Only half of citizens convinced that climate change is a serious problem
53% believe they have a role to play in tackling the issue
Energy education of younger generations now delivering results
4th December 2015
Marking the 21st UN Climate Change Conference (COP21), currently underway in Paris, the Sustainable Energy Authority of Ireland (SEAI) has today announced the results of a poll of over 1,000 members of the general public, seeking their views on climate change issues facing Irish society. The survey shows that just half of the population believe that climate change is a serious problem. 53% of citizens believe that they have a role to play in tackling climate change, putting themselves ahead of businesses, environmental groups and local authorities.
Key highlights include;
- Just 49% of respondents believe climate change is a serious problem
- 53% of respondents believe they have a role to play in addressing climate change ahead of the role they see for businesses and environmental groups (both at 43%).
- The general public significantly underestimate the contribution of the residential sector to energy related emissions, while overestimating the contribution of industry
- Seven out of 10 respondents say energy is an important consideration when buying a house or car. Six out of 10 say it is important for kitchen appliances and lights
When asked about government actions to reduce dependency on imported energy respondents' clear preference was to develop the use of renewables (77%) followed by promoting advanced research in new energy technologies (53%).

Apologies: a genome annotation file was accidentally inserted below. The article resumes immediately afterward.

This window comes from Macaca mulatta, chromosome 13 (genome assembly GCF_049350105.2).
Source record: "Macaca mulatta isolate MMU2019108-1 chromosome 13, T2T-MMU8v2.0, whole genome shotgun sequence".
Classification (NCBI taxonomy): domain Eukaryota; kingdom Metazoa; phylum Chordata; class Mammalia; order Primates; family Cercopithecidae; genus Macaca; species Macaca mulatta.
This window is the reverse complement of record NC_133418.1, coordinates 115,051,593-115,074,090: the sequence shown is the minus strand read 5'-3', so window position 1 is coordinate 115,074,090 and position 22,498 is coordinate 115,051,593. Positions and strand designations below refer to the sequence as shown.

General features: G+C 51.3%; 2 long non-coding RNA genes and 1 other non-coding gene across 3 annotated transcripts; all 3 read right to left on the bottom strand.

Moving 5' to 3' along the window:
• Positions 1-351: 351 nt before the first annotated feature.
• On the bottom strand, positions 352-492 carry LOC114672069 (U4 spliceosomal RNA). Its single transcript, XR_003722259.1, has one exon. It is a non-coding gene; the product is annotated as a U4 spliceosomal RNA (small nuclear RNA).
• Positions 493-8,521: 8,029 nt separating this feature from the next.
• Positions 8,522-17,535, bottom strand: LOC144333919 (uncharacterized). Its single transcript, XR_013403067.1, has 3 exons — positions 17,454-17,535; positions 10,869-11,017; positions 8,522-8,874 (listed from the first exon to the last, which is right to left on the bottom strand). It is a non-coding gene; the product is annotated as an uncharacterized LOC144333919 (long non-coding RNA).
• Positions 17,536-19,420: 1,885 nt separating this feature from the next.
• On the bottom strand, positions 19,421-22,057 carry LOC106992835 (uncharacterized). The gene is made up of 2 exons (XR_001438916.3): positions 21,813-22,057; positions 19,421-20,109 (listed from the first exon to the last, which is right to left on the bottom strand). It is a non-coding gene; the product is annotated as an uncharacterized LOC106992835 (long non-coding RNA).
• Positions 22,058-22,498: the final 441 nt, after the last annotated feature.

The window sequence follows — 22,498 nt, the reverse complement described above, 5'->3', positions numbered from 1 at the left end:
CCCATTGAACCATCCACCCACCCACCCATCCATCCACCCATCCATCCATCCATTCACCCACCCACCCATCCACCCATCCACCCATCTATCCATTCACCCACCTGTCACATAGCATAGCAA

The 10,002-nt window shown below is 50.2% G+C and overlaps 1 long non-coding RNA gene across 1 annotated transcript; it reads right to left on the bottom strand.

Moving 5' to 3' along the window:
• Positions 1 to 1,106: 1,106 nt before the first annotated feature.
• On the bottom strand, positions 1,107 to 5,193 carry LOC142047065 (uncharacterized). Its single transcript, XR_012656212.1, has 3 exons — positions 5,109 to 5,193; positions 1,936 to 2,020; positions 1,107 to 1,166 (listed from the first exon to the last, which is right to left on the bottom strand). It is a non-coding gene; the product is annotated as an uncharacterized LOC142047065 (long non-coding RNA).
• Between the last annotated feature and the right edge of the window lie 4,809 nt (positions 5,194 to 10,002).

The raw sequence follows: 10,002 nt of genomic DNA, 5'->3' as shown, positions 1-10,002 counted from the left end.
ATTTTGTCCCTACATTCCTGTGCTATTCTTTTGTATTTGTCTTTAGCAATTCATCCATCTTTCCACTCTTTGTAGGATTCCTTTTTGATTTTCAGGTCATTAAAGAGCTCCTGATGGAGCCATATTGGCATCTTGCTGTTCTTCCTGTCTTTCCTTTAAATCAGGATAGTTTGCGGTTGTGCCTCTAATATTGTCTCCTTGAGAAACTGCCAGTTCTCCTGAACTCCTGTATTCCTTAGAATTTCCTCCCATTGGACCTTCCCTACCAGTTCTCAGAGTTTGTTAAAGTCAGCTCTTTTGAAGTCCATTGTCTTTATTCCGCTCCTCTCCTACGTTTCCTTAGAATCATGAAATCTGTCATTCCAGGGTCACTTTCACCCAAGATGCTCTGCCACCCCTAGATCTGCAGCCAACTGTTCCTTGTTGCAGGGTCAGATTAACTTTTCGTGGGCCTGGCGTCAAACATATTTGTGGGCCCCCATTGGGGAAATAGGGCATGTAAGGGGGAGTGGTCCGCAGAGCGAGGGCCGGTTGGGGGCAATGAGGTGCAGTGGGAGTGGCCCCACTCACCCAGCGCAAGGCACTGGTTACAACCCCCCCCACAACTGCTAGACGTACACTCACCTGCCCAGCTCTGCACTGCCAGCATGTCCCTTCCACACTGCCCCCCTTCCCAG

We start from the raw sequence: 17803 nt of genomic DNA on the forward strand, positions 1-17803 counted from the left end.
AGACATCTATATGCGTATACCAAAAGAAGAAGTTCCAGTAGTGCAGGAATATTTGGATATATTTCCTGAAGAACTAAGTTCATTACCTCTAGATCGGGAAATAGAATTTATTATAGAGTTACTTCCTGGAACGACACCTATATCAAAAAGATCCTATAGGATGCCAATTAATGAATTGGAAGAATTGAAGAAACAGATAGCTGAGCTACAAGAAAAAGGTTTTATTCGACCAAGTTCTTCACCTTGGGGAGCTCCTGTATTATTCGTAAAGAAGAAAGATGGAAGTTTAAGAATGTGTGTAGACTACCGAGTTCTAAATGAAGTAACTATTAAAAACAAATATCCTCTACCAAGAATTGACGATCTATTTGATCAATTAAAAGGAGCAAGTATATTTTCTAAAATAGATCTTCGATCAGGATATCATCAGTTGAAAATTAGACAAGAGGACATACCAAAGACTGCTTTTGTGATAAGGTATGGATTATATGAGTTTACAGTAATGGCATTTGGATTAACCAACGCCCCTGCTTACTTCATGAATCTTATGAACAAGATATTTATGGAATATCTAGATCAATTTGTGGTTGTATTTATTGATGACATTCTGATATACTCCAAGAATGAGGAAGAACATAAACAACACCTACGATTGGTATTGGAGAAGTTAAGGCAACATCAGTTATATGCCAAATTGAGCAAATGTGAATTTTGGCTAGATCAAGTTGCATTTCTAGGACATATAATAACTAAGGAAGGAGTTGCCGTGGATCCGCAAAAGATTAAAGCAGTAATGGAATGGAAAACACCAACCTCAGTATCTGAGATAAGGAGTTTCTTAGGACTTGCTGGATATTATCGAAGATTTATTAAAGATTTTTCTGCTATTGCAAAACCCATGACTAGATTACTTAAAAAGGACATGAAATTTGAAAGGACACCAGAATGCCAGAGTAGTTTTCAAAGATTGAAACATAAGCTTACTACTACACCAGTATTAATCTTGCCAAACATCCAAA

The survey shows that people have a good understanding of where we currently get our energy from (predominantly fossil fuels) and that they anticipate a massive swing towards renewables in the future, mainly wind, hydro and solar energies.
Speaking today Dr Eimear Cotter, Head of Low Carbon Technologies at SEAI said, "the scientific analysis is indisputable and the need for urgent action is clear. What this research suggests however is that we still have to convince half of the population of the seriousness of climate change. Increased awareness will mean we can have an informed debate about our options and choices that we need to make if we are to take fossil fuels and carbon out of our energy system."
Cotter continued, "the research gave us interesting insights compared to similar research almost 20 years ago. It suggests that there has been a massive jump in children's perceived knowledge of saving energy (68%) and the influence which they have on family attitudes (61%). This knowledge and influence will hopefully in time translate into wider societal awareness."
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For further information:
Jessica Devenney / Morwenna Rice
Drury | Porter Novelli
01 260 5000
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Notes to Editor:
The Sustainable Energy Authority of Ireland (SEAI) has a mission to play a leading role in the transformation of Ireland to a society based on sustainable energy structures, technologies and practices. SEAI is partly financed by Ireland's EU Structural Funds Programme co-funded by the Irish Government and the European Union.